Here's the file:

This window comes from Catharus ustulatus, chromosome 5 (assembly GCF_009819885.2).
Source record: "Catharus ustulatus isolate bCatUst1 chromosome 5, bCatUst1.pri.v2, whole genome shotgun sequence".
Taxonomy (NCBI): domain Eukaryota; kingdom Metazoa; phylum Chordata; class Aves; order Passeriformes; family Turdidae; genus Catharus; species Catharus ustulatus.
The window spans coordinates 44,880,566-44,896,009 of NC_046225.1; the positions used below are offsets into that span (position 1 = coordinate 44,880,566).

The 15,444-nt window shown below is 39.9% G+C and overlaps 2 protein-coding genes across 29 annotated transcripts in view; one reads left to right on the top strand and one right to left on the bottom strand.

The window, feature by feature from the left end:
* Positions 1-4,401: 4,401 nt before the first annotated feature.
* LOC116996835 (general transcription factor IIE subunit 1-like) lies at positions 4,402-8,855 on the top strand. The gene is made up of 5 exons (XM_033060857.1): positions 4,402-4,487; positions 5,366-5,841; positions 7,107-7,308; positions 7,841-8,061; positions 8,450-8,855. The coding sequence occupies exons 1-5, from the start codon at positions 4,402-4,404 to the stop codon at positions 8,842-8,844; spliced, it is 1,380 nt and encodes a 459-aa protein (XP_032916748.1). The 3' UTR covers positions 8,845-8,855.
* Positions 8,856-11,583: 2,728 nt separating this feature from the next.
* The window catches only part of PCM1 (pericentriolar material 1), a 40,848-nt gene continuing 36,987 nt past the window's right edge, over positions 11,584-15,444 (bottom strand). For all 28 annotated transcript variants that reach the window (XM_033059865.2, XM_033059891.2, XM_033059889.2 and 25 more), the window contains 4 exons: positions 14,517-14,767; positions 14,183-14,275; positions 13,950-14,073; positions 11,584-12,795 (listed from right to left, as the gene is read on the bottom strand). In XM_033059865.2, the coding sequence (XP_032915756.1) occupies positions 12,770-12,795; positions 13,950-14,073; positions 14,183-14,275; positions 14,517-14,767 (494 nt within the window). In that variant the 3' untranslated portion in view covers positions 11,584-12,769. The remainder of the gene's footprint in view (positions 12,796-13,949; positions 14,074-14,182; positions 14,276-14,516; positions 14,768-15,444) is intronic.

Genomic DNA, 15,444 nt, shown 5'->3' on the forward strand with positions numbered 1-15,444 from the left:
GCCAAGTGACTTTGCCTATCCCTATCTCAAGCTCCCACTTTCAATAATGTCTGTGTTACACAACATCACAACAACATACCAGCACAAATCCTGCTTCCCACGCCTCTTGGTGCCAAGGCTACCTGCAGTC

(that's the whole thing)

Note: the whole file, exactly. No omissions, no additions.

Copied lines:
This window comes from Catharus ustulatus, chromosome 5 (assembly GCF_009819885.2).
Source record: "Catharus ustulatus isolate bCatUst1 chromosome 5, bCatUst1.pri.v2, whole genome shotgun sequence".
Taxonomy (NCBI): domain Eukaryota; kingdom Metazoa; phylum Chordata; class Aves; order Passeriformes; family Turdidae; genus Catharus; species Catharus ustulatus.
The window spans coordinates 44,880,566-44,896,009 of NC_046225.1; the positions used below are offsets into that span (position 1 = coordinate 44,880,566).

The 15,444-nt window shown below is 39.9% G+C and overlaps 2 protein-coding genes across 29 annotated transcripts in view; one reads left to right on the top strand and one right to left on the bottom strand.

The window, feature by feature from the left end:
* Positions 1-4,401: 4,401 nt before the first annotated feature.
* LOC116996835 (general transcription factor IIE subunit 1-like) lies at positions 4,402-8,855 on the top strand. The gene is made up of 5 exons (XM_033060857.1): positions 4,402-4,487; positions 5,366-5,841; positions 7,107-7,308; positions 7,841-8,061; positions 8,450-8,855. The coding sequence occupies exons 1-5, from the start codon at positions 4,402-4,404 to the stop codon at positions 8,842-8,844; spliced, it is 1,380 nt and encodes a 459-aa protein (XP_032916748.1). The 3' UTR covers positions 8,845-8,855.
* Positions 8,856-11,583: 2,728 nt separating this feature from the next.
* The window catches only part of PCM1 (pericentriolar material 1), a 40,848-nt gene continuing 36,987 nt past the window's right edge, over positions 11,584-15,444 (bottom strand). For all 28 annotated transcript variants that reach the window (XM_033059865.2, XM_033059891.2, XM_033059889.2 and 25 more), the window contains 4 exons: positions 14,517-14,767; positions 14,183-14,275; positions 13,950-14,073; positions 11,584-12,795 (listed from right to left, as the gene is read on the bottom strand). In XM_033059865.2, the coding sequence (XP_032915756.1) occupies positions 12,770-12,795; positions 13,950-14,073; positions 14,183-14,275; positions 14,517-14,767 (494 nt within the window). In that variant the 3' untranslated portion in view covers positions 11,584-12,769. The remainder of the gene's footprint in view (positions 12,796-13,949; positions 14,074-14,182; positions 14,276-14,516; positions 14,768-15,444) is intronic.

Genomic DNA, 15,444 nt, shown 5'->3' on the forward strand with positions numbered 1-15,444 from the left:
GCCAAGTGACTTTGCCTATCCCTATCTCAAGCTCCCACTTTCAATAATGTCTGTGTTACACAACATCACAACAACATACCAGCACAAATCCTGCTTCCCACGCCTCTTGGTGCCAAGGCTACCTGCAGTC